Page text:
Courtesy of Megan Koth

“It Girl,” an exhibit created in collaboration between Megan Koth, a first-year graduate student, and Jordan Metz, a fourth-year film and media studies major and art minor, explores different perspectives on how society views women. Their objective is to show us how women struggle to achieve confirmation of self from society by abiding by the general standards and expectations imposed on them.

“It Girl” approaches conceptualizations of women through the lens of self-care. Although makeup and skincare routines are practiced by women for women, they also facilitate an image for society. Consequently, women are simultaneously considered “girl” and “it” in the eyes of society.

Koth and Metz met in a video class where Koth was invited to join Metz’s “Plastic Flesh” project.

[Metz] invited me to do this show with her because we saw how our pieces really complemented each other. Her four-channel video piece titled ‘Plastic Flesh’ is a really effective interrogation of beauty standards and the struggle to sculpt oneself in their image, while also addressing the dangers and contradictions present in the objectification of women’s bodies and body parts in general,” Koth said.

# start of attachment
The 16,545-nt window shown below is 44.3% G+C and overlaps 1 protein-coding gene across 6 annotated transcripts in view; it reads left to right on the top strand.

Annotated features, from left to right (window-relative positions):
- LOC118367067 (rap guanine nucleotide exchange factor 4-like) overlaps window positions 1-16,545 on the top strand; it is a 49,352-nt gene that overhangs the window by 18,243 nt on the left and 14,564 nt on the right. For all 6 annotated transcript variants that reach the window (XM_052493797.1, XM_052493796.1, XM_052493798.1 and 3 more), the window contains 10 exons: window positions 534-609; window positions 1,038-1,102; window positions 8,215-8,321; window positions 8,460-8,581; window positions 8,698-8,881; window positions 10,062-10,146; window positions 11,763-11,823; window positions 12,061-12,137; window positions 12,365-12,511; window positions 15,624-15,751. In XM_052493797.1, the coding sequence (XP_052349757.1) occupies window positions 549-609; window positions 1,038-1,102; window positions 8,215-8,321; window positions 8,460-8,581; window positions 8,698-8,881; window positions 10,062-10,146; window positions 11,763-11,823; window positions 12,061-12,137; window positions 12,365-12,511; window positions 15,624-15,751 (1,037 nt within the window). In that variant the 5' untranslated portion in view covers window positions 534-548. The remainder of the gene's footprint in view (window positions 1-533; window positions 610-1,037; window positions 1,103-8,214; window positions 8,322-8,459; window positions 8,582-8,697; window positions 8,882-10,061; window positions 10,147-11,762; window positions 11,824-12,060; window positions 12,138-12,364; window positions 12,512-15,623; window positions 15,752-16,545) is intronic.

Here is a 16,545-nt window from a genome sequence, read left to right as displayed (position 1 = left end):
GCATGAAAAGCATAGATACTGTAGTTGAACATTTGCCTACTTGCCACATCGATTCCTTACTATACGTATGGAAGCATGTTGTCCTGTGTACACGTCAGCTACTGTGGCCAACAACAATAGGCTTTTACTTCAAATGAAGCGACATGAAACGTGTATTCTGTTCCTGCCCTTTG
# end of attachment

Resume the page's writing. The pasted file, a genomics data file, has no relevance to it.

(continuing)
“It Girl” has an underlying homemade component to the art which is astonishing yet authentic. “With my two pieces, I use my own body to explore beauty rituals and their simultaneously seductive and grotesque nature,” Koth stated. She mentions that the overall theme of her piece was about self-love and finding that concept within our rituals to self-care.

Koth’s “Mirror Piece” and “Pink Peel ASMR Skin” compare the concepts of pretty and ugly. She explains, “I really wanted to showcase the entire process of makeup – both the seductive application and then the more grotesque, messy removal, while also highlighting how one really hyperfocuses on areas of the face while conducting this ritual.”

She demonstrates her interest through “Pink Peel ASMR Skin Care Satisfying.” Her title plays with the trend of ASMR (autonomous sensory meridian response) on YouTube while the video exhibits a transparent routine presenting all components of what real skincare looks like. With the discomfort of watching someone peel off a film that looks like skin comes the notion that women must endure unattractive practices to become something society would deem as pretty.

Courtesy of Megan Koth